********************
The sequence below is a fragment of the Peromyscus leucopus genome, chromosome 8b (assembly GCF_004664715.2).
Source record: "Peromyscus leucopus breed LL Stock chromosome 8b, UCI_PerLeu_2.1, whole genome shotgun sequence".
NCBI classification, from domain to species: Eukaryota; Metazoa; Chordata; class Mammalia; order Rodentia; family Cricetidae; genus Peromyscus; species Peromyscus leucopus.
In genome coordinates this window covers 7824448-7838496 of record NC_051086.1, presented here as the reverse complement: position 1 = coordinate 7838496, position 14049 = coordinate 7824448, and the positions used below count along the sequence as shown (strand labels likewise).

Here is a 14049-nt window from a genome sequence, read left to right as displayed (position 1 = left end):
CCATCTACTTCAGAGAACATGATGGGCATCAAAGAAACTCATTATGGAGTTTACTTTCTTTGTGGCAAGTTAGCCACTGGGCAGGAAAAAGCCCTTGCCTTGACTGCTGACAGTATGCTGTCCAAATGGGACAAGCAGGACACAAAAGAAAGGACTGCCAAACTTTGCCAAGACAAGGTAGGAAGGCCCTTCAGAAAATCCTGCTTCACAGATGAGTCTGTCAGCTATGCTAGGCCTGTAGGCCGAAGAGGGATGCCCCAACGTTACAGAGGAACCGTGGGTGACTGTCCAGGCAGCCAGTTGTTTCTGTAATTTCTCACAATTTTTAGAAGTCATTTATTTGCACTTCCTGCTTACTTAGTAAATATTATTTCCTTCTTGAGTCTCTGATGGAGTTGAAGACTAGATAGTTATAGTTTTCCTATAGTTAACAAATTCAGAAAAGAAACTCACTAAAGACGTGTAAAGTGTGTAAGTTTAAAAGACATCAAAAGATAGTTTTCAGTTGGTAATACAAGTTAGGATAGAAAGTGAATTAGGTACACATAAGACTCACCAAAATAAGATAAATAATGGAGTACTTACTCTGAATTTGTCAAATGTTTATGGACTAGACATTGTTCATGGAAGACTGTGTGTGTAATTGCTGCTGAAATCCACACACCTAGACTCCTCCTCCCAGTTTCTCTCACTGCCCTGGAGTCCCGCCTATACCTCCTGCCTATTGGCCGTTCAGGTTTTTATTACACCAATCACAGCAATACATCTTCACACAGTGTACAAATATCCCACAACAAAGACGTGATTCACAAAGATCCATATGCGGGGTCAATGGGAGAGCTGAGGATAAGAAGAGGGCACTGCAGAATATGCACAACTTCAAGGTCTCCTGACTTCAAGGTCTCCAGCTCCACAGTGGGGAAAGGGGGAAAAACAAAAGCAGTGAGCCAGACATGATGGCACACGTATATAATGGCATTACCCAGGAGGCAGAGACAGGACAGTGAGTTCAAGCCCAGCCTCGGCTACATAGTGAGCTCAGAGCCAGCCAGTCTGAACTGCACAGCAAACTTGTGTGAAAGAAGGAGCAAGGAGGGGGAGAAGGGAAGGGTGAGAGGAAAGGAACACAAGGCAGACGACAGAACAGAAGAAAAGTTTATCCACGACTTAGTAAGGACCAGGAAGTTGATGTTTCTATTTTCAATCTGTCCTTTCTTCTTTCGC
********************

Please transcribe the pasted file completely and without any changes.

The sequence below is a fragment of the Peromyscus leucopus genome, chromosome 8b (assembly GCF_004664715.2).
Source record: "Peromyscus leucopus breed LL Stock chromosome 8b, UCI_PerLeu_2.1, whole genome shotgun sequence".
NCBI classification, from domain to species: Eukaryota; Metazoa; Chordata; class Mammalia; order Rodentia; family Cricetidae; genus Peromyscus; species Peromyscus leucopus.
In genome coordinates this window covers 7824448-7838496 of record NC_051086.1, presented here as the reverse complement: position 1 = coordinate 7838496, position 14049 = coordinate 7824448, and the positions used below count along the sequence as shown (strand labels likewise).

Here is a 14049-nt window from a genome sequence, read left to right as displayed (position 1 = left end):
CCATCTACTTCAGAGAACATGATGGGCATCAAAGAAACTCATTATGGAGTTTACTTTCTTTGTGGCAAGTTAGCCACTGGGCAGGAAAAAGCCCTTGCCTTGACTGCTGACAGTATGCTGTCCAAATGGGACAAGCAGGACACAAAAGAAAGGACTGCCAAACTTTGCCAAGACAAGGTAGGAAGGCCCTTCAGAAAATCCTGCTTCACAGATGAGTCTGTCAGCTATGCTAGGCCTGTAGGCCGAAGAGGGATGCCCCAACGTTACAGAGGAACCGTGGGTGACTGTCCAGGCAGCCAGTTGTTTCTGTAATTTCTCACAATTTTTAGAAGTCATTTATTTGCACTTCCTGCTTACTTAGTAAATATTATTTCCTTCTTGAGTCTCTGATGGAGTTGAAGACTAGATAGTTATAGTTTTCCTATAGTTAACAAATTCAGAAAAGAAACTCACTAAAGACGTGTAAAGTGTGTAAGTTTAAAAGACATCAAAAGATAGTTTTCAGTTGGTAATACAAGTTAGGATAGAAAGTGAATTAGGTACACATAAGACTCACCAAAATAAGATAAATAATGGAGTACTTACTCTGAATTTGTCAAATGTTTATGGACTAGACATTGTTCATGGAAGACTGTGTGTGTAATTGCTGCTGAAATCCACACACCTAGACTCCTCCTCCCAGTTTCTCTCACTGCCCTGGAGTCCCGCCTATACCTCCTGCCTATTGGCCGTTCAGGTTTTTATTACACCAATCACAGCAATACATCTTCACACAGTGTACAAATATCCCACAACAAAGACGTGATTCACAAAGATCCATATGCGGGGTCAATGGGAGAGCTGAGGATAAGAAGAGGGCACTGCAGAATATGCACAACTTCAAGGTCTCCTGACTTCAAGGTCTCCAGCTCCACAGTGGGGAAAGGGGGAAAAACAAAAGCAGTGAGCCAGACATGATGGCACACGTATATAATGGCATTACCCAGGAGGCAGAGACAGGACAGTGAGTTCAAGCCCAGCCTCGGCTACATAGTGAGCTCAGAGCCAGCCAGTCTGAACTGCACAGCAAACTTGTGTGAAAGAAGGAGCAAGGAGGGGGAGAAGGGAAGGGTGAGAGGAAAGGAACACAAGGCAGACGACAGAACAGAAGAAAAGTTTATCCACGACTTAGTAAGGACCAGGAAGTTGATGTTTCTATTTTCAATCTGTCCTTTCTTCTTTCGC